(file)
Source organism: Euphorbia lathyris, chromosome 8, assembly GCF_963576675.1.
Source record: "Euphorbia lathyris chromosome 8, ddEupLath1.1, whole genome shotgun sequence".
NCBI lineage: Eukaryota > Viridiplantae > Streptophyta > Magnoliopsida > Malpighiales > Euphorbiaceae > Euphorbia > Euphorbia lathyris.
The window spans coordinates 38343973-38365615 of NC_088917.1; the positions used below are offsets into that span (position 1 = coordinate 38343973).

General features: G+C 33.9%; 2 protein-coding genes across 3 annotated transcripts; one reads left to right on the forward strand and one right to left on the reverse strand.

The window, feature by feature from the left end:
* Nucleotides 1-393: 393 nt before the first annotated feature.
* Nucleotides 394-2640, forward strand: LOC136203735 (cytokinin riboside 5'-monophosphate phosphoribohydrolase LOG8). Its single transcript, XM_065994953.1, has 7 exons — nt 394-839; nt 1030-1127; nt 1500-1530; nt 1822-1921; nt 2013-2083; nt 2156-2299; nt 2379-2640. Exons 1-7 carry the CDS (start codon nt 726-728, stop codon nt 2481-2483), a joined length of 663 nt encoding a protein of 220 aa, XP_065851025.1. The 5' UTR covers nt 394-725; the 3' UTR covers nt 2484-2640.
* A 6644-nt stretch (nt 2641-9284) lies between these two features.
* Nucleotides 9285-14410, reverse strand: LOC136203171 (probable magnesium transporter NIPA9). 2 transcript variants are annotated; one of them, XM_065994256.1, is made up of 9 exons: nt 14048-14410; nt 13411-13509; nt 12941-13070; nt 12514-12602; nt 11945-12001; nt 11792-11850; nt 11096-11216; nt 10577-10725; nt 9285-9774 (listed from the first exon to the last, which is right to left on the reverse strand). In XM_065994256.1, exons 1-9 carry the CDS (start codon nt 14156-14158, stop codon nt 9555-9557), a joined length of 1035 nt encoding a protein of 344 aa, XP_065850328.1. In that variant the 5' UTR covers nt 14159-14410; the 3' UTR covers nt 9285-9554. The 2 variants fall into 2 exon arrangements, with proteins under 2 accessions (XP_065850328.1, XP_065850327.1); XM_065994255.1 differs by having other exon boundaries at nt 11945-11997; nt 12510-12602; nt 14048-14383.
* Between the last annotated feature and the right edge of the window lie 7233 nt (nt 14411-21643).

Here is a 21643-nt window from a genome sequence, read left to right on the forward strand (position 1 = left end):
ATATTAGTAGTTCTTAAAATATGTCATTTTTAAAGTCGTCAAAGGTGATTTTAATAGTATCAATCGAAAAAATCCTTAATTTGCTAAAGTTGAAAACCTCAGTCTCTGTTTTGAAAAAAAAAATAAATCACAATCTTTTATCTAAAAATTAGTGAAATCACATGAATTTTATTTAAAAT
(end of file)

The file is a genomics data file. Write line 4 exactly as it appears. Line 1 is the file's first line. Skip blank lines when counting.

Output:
The window spans coordinates 38343973-38365615 of NC_088917.1; the positions used below are offsets into that span (position 1 = coordinate 38343973).